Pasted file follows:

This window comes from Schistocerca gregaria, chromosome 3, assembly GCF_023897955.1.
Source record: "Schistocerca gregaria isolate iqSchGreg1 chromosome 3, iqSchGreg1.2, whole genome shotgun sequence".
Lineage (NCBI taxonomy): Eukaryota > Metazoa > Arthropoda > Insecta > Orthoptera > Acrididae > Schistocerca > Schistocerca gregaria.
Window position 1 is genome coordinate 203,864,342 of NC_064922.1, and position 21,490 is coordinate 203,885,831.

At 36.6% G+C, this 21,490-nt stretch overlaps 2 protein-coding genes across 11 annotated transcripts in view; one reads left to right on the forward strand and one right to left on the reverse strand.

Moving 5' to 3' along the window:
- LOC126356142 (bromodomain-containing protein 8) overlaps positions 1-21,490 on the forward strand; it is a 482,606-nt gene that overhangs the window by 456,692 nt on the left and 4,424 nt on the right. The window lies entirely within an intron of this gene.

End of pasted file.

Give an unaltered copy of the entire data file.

This window comes from Schistocerca gregaria, chromosome 3, assembly GCF_023897955.1.
Source record: "Schistocerca gregaria isolate iqSchGreg1 chromosome 3, iqSchGreg1.2, whole genome shotgun sequence".
Lineage (NCBI taxonomy): Eukaryota > Metazoa > Arthropoda > Insecta > Orthoptera > Acrididae > Schistocerca > Schistocerca gregaria.
Window position 1 is genome coordinate 203,864,342 of NC_064922.1, and position 21,490 is coordinate 203,885,831.

At 36.6% G+C, this 21,490-nt stretch overlaps 2 protein-coding genes across 11 annotated transcripts in view; one reads left to right on the forward strand and one right to left on the reverse strand.

Moving 5' to 3' along the window:
- LOC126356142 (bromodomain-containing protein 8) overlaps positions 1-21,490 on the forward strand; it is a 482,606-nt gene that overhangs the window by 456,692 nt on the left and 4,424 nt on the right. The window lies entirely within an intron of this gene.